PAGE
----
That was page two. I always struggle with disagreeing with most of the reviews that I have read of this book, but I simply did not enjoy it. There was good writing throughout, and I would not avoid other novels because I didn’t enjoy this one, but the first hundred pages describe Kaname and Misako avoiding reality. Perhaps if the truth had not been apparent so early in the novel, I would not have been yawning half way through.

“He had nothing against his wife. They simply did not excite each other. Everything else- their tastes, their ways of thinking- matched perfectly. To him she was not ‘female’, to her he was not ‘male.’ It was the consciousness of being husband and wife and yet not being husband and wife that caused the tension between them, and had they not been married they could probably have been excellent friends.”

There are interesting and beautiful descriptions of the Japanese are of puppetry as Kaname reevaluates his adoption of western ways, and sees the value of the way of his ancestry. I may try this book again someday, but I doubt it. I have to get over feeling like I am wrong when so many enjoy a book and I do not. Fortunately, their are plenty more on the shelf.

Nada

April 30, 2007

Nada is the first novel of Carmen Laforet, 23 at the time of publication. It was published in Spain in 1944, a few years after the Spanish civil war that left the city of Barcelona in shambles. It is not a political novel however, but a novel of humanity- humanity living on the margins.
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Nada is the story of an adolescent, Andrea, who arrives in Barcelona to live with family that she doesn’t know, hoping to continue her studies in the city. Carmen’s prose is incredible, and as always, Edith Grossman’s translation is impeccable. Andrea arrives in Barcelona-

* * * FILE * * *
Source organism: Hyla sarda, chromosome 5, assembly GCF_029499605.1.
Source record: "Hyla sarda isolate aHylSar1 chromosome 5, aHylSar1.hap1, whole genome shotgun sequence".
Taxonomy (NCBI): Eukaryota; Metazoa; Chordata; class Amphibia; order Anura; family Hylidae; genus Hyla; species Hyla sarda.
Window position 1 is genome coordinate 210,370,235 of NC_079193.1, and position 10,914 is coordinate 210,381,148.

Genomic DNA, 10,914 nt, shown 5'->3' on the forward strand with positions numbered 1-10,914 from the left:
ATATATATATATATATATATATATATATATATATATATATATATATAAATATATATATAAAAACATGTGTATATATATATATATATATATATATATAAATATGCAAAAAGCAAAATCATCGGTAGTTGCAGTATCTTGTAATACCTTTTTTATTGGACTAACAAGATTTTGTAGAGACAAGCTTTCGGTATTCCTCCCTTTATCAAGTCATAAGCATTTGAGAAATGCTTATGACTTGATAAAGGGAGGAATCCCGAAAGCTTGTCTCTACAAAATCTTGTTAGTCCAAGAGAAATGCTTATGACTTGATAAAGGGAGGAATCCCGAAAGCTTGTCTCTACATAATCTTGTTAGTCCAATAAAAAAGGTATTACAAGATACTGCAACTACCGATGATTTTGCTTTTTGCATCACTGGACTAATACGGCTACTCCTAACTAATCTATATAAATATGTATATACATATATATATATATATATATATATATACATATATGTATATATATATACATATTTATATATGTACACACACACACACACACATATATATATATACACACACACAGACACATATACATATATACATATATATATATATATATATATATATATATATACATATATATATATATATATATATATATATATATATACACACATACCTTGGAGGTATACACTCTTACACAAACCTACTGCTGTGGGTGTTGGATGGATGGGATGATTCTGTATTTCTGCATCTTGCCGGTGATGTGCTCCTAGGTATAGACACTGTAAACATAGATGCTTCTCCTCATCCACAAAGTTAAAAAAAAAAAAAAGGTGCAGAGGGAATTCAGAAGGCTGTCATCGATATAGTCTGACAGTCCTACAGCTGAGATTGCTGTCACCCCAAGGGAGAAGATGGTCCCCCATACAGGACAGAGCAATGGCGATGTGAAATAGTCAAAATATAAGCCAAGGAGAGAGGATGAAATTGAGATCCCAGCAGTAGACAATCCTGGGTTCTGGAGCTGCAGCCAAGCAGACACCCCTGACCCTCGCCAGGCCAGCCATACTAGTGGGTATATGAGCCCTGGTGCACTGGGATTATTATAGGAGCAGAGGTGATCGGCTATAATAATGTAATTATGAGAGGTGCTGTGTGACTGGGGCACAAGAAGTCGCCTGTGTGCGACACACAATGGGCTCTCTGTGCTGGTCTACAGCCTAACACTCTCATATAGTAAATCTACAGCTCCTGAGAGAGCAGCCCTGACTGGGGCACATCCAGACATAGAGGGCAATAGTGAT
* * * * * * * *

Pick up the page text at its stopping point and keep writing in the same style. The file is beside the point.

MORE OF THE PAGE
“I began to follow – a drop in the current – the human mass that, loaded down with suitcases, was hurrying toward the exit. My luggage consisted of a large bag, extremely heavy because it was packed full of books, which I carried myself with all the strength of my youth and eager anticipation.”

The novel is written in the first person, although not what I would consider diary form. The book evokes truth to the point that it seems autobiographical, although it is strictly a novel. Andrea’s family is quite, well, crazy. They live in idleness and squalor. They endure hunger and violence. The atmosphere in their home is clouded with distrust, and there appears to be no escape for anyone. Andrea succinctly describes her loneliness-

“Life became solitary for me again. Since it seemed to be something that couldn’t be helped, I accepted it with resignation. That was when I began to realize that it is much easier to endure great setbacks than everyday petty annoyances.”

One finds oneself cheering for Andrea’s survival, for her escape. The family seems hopeless, but Andrea is hope for the future. From the mind of a twenty-three year old author through the thoughts of an 18 year Andrea, come these words-

“I thought, It’s useless to race if we always have to travel the same incomprehensible road of our personality. Some creatures were both to live, others to work, others to watch life. I had a small, miserable role as spectator. Impossible to get out of it. Impossible to free myself. A dreadful grief was the only reality for me then.”

Nada is quite worthy of your attention.

Guilty Pleasures

April 28, 2007

Last night I read Dorothy’s comments about the first section of Elizabeth Gilbert’s Eat, Pray, Love. Gilbert’s text and Dorothy’s comments about Puritan guilt and our inability to easily accept the gift of leisure paralleled my experience yesterday. (I won’t quote the post here, but suggest that you read it).

I had a vacation day yesterday, and regrettably it was one of those afternoon-long outlet shopping days for my wife. Typically I slog along with her for hours, bored, feeling like the day is wasted, hoping and praying for a book outlet around the next corner. Although I dread the experience I always feel guilty if I don’t follow along like a loyal puppy, nodding and smiling at the selections, carrying the bags, and providing stimulating conversation between stores.